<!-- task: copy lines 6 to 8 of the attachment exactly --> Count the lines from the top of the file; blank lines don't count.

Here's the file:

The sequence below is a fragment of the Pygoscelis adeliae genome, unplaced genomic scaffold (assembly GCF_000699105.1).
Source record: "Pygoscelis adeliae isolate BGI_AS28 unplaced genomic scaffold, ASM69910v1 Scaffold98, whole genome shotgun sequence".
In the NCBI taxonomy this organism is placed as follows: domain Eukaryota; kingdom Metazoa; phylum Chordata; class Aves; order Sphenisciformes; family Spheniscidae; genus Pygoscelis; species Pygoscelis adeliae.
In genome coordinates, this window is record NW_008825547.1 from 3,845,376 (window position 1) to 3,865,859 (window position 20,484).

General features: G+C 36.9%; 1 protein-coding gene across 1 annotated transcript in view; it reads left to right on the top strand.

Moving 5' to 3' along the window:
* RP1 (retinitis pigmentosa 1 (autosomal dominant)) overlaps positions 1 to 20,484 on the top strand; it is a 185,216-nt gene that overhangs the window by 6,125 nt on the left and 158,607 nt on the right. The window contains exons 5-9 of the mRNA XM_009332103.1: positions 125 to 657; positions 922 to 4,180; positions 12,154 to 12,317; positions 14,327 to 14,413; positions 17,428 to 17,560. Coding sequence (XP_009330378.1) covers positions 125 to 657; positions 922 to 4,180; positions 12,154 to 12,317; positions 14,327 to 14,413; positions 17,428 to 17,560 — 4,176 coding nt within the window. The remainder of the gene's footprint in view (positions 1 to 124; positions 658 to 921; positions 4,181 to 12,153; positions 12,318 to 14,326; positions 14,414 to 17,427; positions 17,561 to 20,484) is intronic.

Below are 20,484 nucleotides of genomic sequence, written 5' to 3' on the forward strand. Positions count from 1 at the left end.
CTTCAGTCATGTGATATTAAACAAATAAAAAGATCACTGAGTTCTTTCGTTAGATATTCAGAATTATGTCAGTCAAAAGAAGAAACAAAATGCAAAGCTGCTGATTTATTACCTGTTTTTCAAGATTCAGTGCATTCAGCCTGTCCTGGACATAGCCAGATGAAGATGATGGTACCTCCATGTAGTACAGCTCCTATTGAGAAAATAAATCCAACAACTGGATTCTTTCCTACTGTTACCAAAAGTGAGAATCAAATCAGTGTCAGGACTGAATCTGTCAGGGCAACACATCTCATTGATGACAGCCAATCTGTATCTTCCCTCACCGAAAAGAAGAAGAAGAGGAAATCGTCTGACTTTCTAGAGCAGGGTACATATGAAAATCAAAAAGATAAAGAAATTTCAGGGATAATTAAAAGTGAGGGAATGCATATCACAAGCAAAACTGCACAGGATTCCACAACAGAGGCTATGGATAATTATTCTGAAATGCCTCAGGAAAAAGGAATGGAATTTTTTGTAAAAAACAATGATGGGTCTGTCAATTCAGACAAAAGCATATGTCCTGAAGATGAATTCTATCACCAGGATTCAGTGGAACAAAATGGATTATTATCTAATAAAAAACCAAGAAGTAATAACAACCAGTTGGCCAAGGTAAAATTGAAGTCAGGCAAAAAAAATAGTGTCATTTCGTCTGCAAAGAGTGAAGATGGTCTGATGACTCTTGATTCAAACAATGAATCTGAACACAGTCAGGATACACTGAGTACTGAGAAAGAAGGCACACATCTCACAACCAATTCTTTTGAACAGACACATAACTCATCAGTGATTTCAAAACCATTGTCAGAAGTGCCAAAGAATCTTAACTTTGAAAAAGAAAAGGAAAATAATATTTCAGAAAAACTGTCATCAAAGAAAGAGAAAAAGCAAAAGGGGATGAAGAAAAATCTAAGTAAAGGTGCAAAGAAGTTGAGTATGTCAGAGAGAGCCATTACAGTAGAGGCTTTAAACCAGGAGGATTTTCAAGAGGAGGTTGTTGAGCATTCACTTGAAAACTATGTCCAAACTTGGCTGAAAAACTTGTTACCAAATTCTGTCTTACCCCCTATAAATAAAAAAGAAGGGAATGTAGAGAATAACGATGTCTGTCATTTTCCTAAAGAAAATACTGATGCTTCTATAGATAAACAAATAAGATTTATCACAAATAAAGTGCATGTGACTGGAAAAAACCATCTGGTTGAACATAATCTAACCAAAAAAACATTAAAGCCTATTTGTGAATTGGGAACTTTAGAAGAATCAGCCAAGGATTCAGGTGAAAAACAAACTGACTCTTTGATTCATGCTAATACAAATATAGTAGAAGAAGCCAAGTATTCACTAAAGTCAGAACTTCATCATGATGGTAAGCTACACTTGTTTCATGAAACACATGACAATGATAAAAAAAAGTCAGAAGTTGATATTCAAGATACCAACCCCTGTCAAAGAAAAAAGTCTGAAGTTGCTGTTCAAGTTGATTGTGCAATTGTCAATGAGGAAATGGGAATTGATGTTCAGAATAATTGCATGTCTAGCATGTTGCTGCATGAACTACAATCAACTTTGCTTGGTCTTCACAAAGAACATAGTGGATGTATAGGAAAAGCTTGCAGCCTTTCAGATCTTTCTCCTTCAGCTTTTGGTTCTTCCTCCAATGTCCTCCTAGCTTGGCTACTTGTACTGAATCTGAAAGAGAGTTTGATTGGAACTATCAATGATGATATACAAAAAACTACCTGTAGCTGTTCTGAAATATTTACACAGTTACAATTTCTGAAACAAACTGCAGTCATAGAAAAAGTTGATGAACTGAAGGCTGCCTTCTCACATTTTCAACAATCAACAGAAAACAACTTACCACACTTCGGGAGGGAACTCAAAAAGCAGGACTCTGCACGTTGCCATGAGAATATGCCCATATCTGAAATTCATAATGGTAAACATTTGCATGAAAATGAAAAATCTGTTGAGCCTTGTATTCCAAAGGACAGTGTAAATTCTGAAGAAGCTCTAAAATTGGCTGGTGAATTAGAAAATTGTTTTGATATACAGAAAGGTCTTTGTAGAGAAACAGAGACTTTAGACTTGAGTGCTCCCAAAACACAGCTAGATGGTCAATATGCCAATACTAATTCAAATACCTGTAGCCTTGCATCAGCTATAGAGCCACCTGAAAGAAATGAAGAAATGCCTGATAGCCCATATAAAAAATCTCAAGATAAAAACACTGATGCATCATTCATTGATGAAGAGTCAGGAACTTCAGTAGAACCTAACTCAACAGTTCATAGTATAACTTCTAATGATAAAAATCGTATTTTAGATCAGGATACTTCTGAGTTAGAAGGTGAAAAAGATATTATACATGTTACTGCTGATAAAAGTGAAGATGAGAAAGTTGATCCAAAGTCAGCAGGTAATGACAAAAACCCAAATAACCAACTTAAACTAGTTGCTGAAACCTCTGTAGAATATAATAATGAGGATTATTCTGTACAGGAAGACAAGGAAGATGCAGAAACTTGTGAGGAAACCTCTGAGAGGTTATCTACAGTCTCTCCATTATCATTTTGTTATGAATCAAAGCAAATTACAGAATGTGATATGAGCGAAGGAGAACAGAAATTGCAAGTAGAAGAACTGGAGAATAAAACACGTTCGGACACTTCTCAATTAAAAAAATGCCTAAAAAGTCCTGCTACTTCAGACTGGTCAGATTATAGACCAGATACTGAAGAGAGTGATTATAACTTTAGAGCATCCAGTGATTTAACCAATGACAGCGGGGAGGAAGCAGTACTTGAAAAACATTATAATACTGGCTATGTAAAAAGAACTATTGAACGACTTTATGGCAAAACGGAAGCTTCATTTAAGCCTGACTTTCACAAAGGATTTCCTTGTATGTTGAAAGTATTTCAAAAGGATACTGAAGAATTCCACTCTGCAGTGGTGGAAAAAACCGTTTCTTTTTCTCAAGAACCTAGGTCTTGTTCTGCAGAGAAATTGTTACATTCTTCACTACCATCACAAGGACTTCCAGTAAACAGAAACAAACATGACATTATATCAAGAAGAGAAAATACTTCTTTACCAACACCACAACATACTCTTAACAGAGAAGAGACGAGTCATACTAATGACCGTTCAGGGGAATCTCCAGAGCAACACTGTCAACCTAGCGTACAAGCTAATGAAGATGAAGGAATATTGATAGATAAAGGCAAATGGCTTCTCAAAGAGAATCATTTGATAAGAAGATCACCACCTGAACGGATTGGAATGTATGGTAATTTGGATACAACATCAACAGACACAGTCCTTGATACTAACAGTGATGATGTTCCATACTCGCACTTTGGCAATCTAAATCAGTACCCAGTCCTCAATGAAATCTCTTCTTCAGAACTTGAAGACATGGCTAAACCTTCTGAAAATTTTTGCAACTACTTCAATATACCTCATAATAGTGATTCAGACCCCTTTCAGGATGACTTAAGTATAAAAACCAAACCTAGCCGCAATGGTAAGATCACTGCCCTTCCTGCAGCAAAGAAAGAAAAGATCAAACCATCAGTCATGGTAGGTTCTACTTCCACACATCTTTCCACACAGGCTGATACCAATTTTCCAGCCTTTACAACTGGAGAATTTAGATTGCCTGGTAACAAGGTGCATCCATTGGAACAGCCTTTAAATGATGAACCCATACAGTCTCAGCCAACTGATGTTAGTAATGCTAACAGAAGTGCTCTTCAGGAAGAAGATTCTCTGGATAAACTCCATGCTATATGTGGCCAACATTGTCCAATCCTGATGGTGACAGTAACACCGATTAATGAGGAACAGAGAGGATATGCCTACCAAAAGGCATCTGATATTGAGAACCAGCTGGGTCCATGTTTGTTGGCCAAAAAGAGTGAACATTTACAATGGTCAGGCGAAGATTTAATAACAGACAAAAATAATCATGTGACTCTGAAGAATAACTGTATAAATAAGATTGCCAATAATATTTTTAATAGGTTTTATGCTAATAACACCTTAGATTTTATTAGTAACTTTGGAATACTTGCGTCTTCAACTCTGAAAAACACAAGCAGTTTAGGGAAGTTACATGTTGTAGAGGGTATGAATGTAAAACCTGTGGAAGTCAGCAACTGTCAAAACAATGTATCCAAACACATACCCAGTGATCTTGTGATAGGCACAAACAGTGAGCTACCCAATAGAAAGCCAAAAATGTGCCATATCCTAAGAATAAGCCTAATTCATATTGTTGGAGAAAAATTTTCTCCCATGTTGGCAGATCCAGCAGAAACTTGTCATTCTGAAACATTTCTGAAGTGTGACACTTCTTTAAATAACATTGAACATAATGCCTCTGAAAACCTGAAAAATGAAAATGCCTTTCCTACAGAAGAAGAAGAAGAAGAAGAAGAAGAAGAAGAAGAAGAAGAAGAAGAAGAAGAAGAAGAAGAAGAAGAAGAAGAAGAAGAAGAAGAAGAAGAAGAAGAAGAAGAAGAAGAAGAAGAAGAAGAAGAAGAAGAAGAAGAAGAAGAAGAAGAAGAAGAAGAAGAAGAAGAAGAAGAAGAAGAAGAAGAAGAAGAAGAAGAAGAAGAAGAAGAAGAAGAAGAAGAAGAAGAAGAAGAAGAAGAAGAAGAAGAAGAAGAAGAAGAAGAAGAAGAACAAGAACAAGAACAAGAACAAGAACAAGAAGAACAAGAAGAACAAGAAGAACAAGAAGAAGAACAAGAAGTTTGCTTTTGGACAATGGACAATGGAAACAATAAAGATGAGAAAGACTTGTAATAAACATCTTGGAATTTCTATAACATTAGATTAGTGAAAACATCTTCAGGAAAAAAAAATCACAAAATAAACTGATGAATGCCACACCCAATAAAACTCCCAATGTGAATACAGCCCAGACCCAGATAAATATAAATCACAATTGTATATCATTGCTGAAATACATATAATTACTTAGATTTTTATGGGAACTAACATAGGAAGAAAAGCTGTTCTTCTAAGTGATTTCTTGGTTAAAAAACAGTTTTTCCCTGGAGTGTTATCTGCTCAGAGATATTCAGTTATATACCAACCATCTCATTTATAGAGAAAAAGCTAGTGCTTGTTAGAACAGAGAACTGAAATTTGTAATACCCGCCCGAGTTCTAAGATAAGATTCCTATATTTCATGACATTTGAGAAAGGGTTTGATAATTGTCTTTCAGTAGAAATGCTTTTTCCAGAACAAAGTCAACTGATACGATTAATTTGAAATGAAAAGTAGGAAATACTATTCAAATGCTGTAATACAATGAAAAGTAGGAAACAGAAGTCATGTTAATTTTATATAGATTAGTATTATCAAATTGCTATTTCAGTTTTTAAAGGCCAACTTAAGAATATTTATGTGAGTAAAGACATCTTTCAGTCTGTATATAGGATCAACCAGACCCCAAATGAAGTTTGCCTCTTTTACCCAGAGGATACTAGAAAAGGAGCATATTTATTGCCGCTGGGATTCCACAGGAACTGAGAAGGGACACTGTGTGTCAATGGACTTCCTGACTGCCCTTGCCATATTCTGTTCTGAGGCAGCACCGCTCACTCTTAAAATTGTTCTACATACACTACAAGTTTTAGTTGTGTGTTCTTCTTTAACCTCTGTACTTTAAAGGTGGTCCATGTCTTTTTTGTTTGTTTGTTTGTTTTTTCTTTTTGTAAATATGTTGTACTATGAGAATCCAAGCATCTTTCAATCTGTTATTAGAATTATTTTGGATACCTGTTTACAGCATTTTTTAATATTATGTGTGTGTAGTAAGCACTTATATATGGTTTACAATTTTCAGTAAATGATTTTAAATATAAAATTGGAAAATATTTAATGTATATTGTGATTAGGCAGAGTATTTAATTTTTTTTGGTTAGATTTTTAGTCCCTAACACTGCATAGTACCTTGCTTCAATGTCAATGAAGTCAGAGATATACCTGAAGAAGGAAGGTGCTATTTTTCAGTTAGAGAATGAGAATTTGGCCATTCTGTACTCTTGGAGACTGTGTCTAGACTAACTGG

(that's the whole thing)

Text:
Moving 5' to 3' along the window:
* RP1 (retinitis pigmentosa 1 (autosomal dominant)) overlaps positions 1 to 20,484 on the top strand; it is a 185,216-nt gene that overhangs the window by 6,125 nt on the left and 158,607 nt on the right. The window contains exons 5-9 of the mRNA XM_009332103.1: positions 125 to 657; positions 922 to 4,180; positions 12,154 to 12,317; positions 14,327 to 14,413; positions 17,428 to 17,560. Coding sequence (XP_009330378.1) covers positions 125 to 657; positions 922 to 4,180; positions 12,154 to 12,317; positions 14,327 to 14,413; positions 17,428 to 17,560 — 4,176 coding nt within the window. The remainder of the gene's footprint in view (positions 1 to 124; positions 658 to 921; positions 4,181 to 12,153; positions 12,318 to 14,326; positions 14,414 to 17,427; positions 17,561 to 20,484) is intronic.

Below are 20,484 nucleotides of genomic sequence, written 5' to 3' on the forward strand. Positions count from 1 at the left end.